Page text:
♠ Wednesday, July 27, 2005
Schoonemaker's Attributes of a Winning Player
Iggy posted, from Felicia, from "Dr. Al" Schoonemaker (which almost certainly means from 2+2), the attributes of a winning player. I believe I'm above average on all but one of his attributes, which ordinarily I'd have a long discussion with someone in chat to discuss, but it's after 4AM, so not very many people are available to chat. And, chat isn't the best forum anyway for that type of discussion. So, both of my remaining blog readers get to suffer while I justify to myself why I, according to Dr.Al, can (possibly) become an above-average winning player.
1. Extreme self control: No impulsive behavior
I wouldn't say I've got no impulsive behavior, but in a casino environment, it's darn near. I don't really play any of the games in the pit, and since I took up poker my slot play is probably less than $200 lifetime. Over that time I know I've hit one $200 pot, so my slot play since I took up poker might be breakeven. Before I took up poker, in two or three lifetime casino trips I probably lost $500 in slot play.
But there is one way you could make me fail this point: I've "taken shots" at limits I couldn't afford. Longtime readers know I blew my first bankroll "taking shots" at Party's $15/$30. I actually think I could have beaten that game longterm, if I'd had the bankroll to sit it properly, but I didn't, so when a downswing hit, it hit me hard. I will say that I've never sat live play above myself. I've sat $10/$20 four times in my life, and three of them were "taking shots" at the higher level when I was appropriately bankrolled for it. The fourth is excusable as well because it was immediately after posting a big win one of the other times. (My only session win at $10/$20 live, unfortunately.)
2. Ability to concentrate intently: No wandering thoughts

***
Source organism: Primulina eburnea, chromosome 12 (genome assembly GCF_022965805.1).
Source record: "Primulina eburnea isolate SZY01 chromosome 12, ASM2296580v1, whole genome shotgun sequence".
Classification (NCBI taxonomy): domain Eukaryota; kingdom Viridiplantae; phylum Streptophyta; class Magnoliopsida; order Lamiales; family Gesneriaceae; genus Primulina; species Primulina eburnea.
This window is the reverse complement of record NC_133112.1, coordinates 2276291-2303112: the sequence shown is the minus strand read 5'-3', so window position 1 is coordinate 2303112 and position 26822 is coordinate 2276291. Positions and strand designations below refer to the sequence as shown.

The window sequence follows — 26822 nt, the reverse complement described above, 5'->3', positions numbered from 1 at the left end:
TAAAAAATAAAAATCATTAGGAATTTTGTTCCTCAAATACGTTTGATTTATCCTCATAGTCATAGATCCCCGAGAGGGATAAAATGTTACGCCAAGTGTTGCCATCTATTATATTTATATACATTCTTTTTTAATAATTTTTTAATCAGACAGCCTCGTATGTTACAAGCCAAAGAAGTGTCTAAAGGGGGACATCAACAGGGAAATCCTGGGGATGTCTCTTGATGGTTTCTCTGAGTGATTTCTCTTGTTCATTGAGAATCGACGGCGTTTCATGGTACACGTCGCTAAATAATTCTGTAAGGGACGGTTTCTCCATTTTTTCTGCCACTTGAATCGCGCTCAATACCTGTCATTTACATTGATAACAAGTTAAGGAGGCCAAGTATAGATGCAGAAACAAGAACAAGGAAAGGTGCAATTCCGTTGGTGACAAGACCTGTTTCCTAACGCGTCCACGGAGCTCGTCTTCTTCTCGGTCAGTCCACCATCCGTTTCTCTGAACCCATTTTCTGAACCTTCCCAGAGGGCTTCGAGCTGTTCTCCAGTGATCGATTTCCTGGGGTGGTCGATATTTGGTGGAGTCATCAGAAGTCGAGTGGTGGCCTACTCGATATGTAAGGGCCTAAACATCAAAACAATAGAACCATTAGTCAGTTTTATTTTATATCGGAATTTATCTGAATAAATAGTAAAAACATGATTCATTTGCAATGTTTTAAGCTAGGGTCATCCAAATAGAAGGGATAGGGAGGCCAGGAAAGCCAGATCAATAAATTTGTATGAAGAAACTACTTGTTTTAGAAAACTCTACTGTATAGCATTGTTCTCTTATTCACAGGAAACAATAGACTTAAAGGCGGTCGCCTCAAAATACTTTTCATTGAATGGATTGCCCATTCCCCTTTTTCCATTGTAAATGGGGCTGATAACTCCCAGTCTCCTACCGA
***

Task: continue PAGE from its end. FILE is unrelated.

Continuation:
I fail this one miserably. My mind wanders incessantly both live and online. Heck, I'm writing this whilst two-tabling $2/$4 limit. I'm slightly better live because information doesn't come in quite as fast, so I miss less, but I still miss a lot. I can blame ADD if I want, but the fact remains: My concentration sucks.
3. Ability to admit mistakes quickly: And thus terminate them
Yes. Unfortunately I see the mistake after I make it. So my timing's a bit off, here. And too often, I'm not sure how to "terminate" a particular mistake.
4. Ability to depersonalize conflicts: Be objective regardless of personalities involved
More than 95% of the time, this isn't a problem. Obnoxious people are welcome at my table if they're losing. When I do let personalities bother me, is when I don't want to tangle with someone because "he always seems to beat me." Sometimes, that's healthy: If he really is better than me I probably don't want to tangle with him. Sometimes, it's unhealthy, but that's probably just when I'm actually wrong: He doesn't always beat me, but either he or I psych me into believing that.
5. Selective aggressive play at the table
Well, if I'm a winning player, I must be getting this one right most of the time. Not that I have the game mastered by any means, but yes, I can put on my aggressive face.
6. Acceptance of responsibility: Accountability for all your results
I'm probably not the best judge of this. I think I do this—at the poker table at least—but I get this wrong in enough other areas of my life that it might be a problem at the tables, too, and I can't see it.
Gil says that I may get this wrong the other way: Always assuming that a string of poor results is my fault. But once a string of losing sessions gets to three or four, I have difficulty blaming "bad cards" or "suckouts" because it seems that over three or four sessions those ought to start approaching their statistical norms. On the other hand, live especially, we're only talking about 500–800 hands over those three or four sessions, and a bad run could easily last 500–800 hands.
7. Always demanding an edge/advantage before you play